CHM 372 Environmental Issues (A,I). Covers a wide range of environmental issues such as air pollution, acid rain, the greenhouse effect, pesticides, food additives and nuclear power. Also examines risk assessment methods, and the psychological factors and personal values that shape public attitudes. DOES NOT FULFILL ELECTIVE REQUIREMENTS FOR THE CHEMISTRY MAJOR OR MINOR. Three hours of lecture/discussion per week. 3 Cr. Spring

CHM 373 American Women Scientists in Contemporary Society (A,I,W). Prerequisite: Completion of Knowledge Area courses. Examines the contributions women have made in scientific fields. Also seeks to determine the validity of the claims of looming deficiencies of scientists in the near future. Assesses the roles that women scientists can and should play in meeting this problem. DOES NOT FULFILL ELECTIVE REQUIREMENTS FOR CHEMISTRY MAJOR OR MINOR. Three hours of lecture/discussion per week. 3 Cr. Spring

CHM 399 Independent Study in Chemistry (A). Prerequisites: Junior or senior status, a minimum of 2.00 GPA overall, 2.5 GPA in chemistry. To be defined in consultation with the professor-sponsor prior to registration. 1-6 Cr. Every Semester

CHM 400 Seminar I (A). Prerequisite: Departmental major’s advisor or course instructor’s permission; permission normally requires completion of 20 credits of the chemistry major. Includes attendance at seminars, critique writing, and participation in career and employment workshops. One hour per week. 1 Cr. Fall

CHM 401 Seminar II (A). Prerequisite: CHM 400. Continuation of CHM 400. Includes preparation and presentation of a technical speech by each registrant. One hour per week. 1 Cr. Spring

CHM 405 Physical Chemistry I (A). Prerequisites: CHM 303, PHS 202 and MTH 203. The principles of quantum mechanics and their application to the proper description of chemical systems, spectroscopic phenomena, and chemical bonding. Three hours of lecture per week. 3 Cr.

CHM 406 Physical Chemistry II (A). Prerequisite: CHM 405. Kinetic-molecular theory of gases; kinetics; thermodynamics, with an introduction to statistical thermodynamics; and applications of thermodynamics to phase equilibria and chemical equilibria. Three hours of lecture per week. 3 Cr.

CHM 408 Physical Chemistry Laboratory I (A). Prerequisites: MTH 203, PHS 202 and CHM 206. Covers the statistical treatment of data, propagation of errors, graphs, and report writing. Requires students to conduct experiments using modern physical measurement techniques, produce written scientific reports, and make oral presentations describing and analyzing the methods and their results. Three hours lab per week. 1 Cr. Fall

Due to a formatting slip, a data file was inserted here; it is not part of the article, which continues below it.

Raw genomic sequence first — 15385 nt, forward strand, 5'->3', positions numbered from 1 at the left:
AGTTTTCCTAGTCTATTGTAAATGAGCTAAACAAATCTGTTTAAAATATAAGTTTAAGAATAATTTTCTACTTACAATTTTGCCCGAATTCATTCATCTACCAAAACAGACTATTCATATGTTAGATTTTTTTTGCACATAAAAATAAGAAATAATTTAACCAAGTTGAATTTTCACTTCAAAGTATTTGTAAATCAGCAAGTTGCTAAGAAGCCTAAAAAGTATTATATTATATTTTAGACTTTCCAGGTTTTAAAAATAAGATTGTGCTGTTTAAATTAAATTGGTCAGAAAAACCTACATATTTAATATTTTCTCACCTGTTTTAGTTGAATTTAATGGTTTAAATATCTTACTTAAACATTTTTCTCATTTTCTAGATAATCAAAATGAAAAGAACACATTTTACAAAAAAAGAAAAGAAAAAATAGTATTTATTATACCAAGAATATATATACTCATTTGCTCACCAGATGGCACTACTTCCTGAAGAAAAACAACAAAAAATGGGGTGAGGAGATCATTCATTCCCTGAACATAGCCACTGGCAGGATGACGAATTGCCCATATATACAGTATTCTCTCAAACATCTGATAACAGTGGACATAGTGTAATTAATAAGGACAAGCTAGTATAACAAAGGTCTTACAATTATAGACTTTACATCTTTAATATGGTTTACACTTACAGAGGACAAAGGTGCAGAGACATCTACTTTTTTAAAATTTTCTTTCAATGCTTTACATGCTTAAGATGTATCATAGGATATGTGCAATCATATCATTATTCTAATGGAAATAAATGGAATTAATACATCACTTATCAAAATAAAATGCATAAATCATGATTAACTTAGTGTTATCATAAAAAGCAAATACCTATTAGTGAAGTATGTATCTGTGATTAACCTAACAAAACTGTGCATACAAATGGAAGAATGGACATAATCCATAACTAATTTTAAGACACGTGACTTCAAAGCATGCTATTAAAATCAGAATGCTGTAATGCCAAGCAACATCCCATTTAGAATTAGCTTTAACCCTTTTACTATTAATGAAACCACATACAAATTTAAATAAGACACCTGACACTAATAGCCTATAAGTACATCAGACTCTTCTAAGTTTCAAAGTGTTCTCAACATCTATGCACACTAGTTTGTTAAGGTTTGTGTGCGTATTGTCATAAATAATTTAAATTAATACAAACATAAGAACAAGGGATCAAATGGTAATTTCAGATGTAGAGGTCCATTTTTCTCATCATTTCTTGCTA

CHM 409 Physical Chemistry Laboratory II (A). Prerequisite: CHM 408. Requires students to conduct experiments using modern physical measurement techniques, produce written scientific reports, and make oral presentations describing and analyzing the methods and their results. 1 Cr. Spring

CHM 413 Instrumental Methods I: Spectral Interpretation (A). Prerequisite: CHM 305. Covers proton and carbon-13 nuclear magnetic resonance, ultraviolet and visible, infrared, and mass spectrometry data for the identification and structural elucidation of organic compounds. Three hours of lecture/discussion per week. 3 Cr. Odd Spring

CHM 414 Instrumental Methods II: Quantitative Spectrometry and Electro-analytical Techniques (A). Prerequisites: CHM 303 and CHM 406. Theory and application to quantitative analyte determination of optical, spectroscopic, electro-analytical, and chromatographic instrumental techniques. Optimization of instrumental and analytical parameters and strategies for data acquisition are also discussed. Three hours of lecture per week. 3 Cr.

CHM 416 Instrumental Methods Laboratory (A). Prerequisite or corequisite: CHM 414. Course fee. The use of various electro-analytical, spectroscopic, and chromatographic instruments to perform chemical analyses. Emphasis is on optimizing instrumental selectivity, sensitivity and resolution. Organization and analysis of data are also discussed. Four hours of laboratory per week. 1 Cr.

CHM 417 Computational Chemistry (A). Cross-listed as CPS 417. Prerequisite: CHM 405. Introduction to the use of computational methods in chemistry. Application of several software packages to perform a range of activities including basic chemical simulations, molecular mechanics and abinitio calculations. 3 Cr.

CHM 423 Standard and Modern NMR Technology, A Nuts and Bolts Hands-on Workshop (A). Students receive instruction and hands-on training in widely used nuclear magnetic resonance (NMR) techniques. 2 Cr.